Ted Wragg, emeritus professor of education at Exeter University, answers your professional problems, big or small, every week. Ask him for independent advice - or offer some of your own
Local schools are being reorganised. As sole breadwinner, aged 41, with two children and 15 years of my mortgage left, I'm terrified of redundancy.
What can I do?
The prospect of redundancy will cast a cloud over anyone, not just teachers. It is usually better to stay positive than become paralysed by apprehension. In the event, your fears may be misplaced, if you are one of the many who are simply reappointed to the same job. Even if you do not return to your old post, you could find a new opportunity within the area that, in the longer term, turns out to be a stimulating career move.
First, take a good look at your strengths. What do you do particularly well? What are you most enthusiastic about? What do you do above and beyond the basic curriculum? Write these down, as you almost certainly will need to if you have to apply for a post. Don't be over-modest. Most teachers are pleasantly surprised when they make a list of their charms.
Then write down what your ideal job would look like - type of school, age range, location, subject(s), responsibilities. How flexible are you? This will focus you in case there is a range of choices, as there often is. It is better to be open and adaptable than narrow and restricted.
Next, look at your less strong points. Are you up to date? Are there areas you might need to strengthen? Don't become demoralised at this point; everyone has weaknesses (those who say they don't are unaware of their greatest one - they're liars). It is better to think early on what you might need to do to impress a selection committee, than leave it to the last minute.
Finally, keep up your morale and self-esteem. Most teachers will probably slide seamlessly back into their old jobs, but if you do have to go through interviews, stay optimistic and keen. Dreary downbeats get the bum's rush from interviewing panels.
It could be for the best
The idea of losing your job isn't the most appetising, but there could be many reasons why you are terrified. Are you a little too comfortable in your job? Are you offering everything you can? As with any other career, it is easy to become too settled, although it is essentially up to the school's head and senior management team to keep everybody on their toes and moving forward - both in their teaching and their personal development.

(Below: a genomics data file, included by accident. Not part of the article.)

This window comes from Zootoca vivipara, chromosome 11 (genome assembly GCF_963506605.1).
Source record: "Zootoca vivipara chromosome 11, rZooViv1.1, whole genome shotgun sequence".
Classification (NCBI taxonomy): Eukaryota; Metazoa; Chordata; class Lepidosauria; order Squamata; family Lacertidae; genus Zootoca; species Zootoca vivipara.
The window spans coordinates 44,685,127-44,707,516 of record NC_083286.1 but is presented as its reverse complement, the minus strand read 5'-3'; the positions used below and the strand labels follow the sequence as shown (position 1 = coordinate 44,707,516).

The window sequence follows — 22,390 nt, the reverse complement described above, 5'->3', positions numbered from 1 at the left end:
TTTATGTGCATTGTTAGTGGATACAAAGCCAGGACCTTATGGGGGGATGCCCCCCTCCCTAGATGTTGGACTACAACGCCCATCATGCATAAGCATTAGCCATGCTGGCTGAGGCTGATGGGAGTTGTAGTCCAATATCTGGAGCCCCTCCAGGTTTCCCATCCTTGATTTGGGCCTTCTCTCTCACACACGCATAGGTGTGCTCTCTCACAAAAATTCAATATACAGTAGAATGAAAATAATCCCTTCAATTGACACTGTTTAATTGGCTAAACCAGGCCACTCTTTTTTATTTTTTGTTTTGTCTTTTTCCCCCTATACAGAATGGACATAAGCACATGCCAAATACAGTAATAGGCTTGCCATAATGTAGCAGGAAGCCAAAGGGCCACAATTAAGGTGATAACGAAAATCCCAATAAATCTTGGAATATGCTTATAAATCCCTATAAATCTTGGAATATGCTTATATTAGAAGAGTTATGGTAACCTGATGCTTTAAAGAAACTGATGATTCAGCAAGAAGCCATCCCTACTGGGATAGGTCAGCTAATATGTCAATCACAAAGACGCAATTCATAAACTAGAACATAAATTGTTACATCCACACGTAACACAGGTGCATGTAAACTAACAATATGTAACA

Have a chat with somebody in a senior position to see what your chances are.
You don't say what sort of reorganisation is going on, but if you're unlucky, the changes you'll need to accept may offer new and exciting opportunities that could stretch your talents in all sorts of ways. If you've been in your current post for a long time, leaving may seem a wrench, but it could be beneficial.
And remember, you may not be made redundant. Even if you are, you're only 41; I didn't achieve headship until I was 39. You're hardly over the hill.
If you are a dynamic teacher, other schools could be crying out for somebody experienced just like you.
Primary head, north London
Form a united front
Facing potential redundancy is unpleasant, especially in your circumstances. It can mean a prolonged period of gnawing uncertainty that unsettles, demotivates and depresses, so much so that when (if) the axe finally does fall, it can be something of a relief.
You are not in it alone. You have your colleagues, and you might also have your union. It is vital you stick together. If you don't, you might find there is one thing worse than losing your job: keeping it, but in so doing losing your dignity and the respect of your peers.
Also remember, it's your job that is redundant, not you.
R Lloyd, Selsey
"A Year 5 pupil, an only child, at the school where I'm a parent helper told me about her single mother's drinking. I informed the head, but he told me not to intrude. What should I do?" What do readers think? Email: dear.ted@ tes. co.uk. We pay pound;40 for each answer used